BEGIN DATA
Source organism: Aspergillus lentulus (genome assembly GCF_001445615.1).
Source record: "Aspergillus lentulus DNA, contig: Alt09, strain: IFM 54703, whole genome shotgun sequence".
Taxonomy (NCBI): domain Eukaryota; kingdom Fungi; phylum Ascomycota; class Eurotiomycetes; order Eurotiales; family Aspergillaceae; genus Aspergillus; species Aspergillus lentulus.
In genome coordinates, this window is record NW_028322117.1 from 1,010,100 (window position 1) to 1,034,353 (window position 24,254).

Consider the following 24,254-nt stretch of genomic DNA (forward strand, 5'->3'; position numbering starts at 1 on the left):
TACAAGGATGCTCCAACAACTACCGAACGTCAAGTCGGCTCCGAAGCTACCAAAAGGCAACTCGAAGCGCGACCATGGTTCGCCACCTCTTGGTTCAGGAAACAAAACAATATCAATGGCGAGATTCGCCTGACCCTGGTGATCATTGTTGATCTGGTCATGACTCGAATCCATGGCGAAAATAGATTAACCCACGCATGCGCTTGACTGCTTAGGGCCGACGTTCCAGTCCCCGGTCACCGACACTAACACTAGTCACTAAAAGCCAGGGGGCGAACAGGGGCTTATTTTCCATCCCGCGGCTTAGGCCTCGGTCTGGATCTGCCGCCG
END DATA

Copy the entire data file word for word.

Source organism: Aspergillus lentulus (genome assembly GCF_001445615.1).
Source record: "Aspergillus lentulus DNA, contig: Alt09, strain: IFM 54703, whole genome shotgun sequence".
Taxonomy (NCBI): domain Eukaryota; kingdom Fungi; phylum Ascomycota; class Eurotiomycetes; order Eurotiales; family Aspergillaceae; genus Aspergillus; species Aspergillus lentulus.
In genome coordinates, this window is record NW_028322117.1 from 1,010,100 (window position 1) to 1,034,353 (window position 24,254).

Consider the following 24,254-nt stretch of genomic DNA (forward strand, 5'->3'; position numbering starts at 1 on the left):
TACAAGGATGCTCCAACAACTACCGAACGTCAAGTCGGCTCCGAAGCTACCAAAAGGCAACTCGAAGCGCGACCATGGTTCGCCACCTCTTGGTTCAGGAAACAAAACAATATCAATGGCGAGATTCGCCTGACCCTGGTGATCATTGTTGATCTGGTCATGACTCGAATCCATGGCGAAAATAGATTAACCCACGCATGCGCTTGACTGCTTAGGGCCGACGTTCCAGTCCCCGGTCACCGACACTAACACTAGTCACTAAAAGCCAGGGGGCGAACAGGGGCTTATTTTCCATCCCGCGGCTTAGGCCTCGGTCTGGATCTGCCGCCG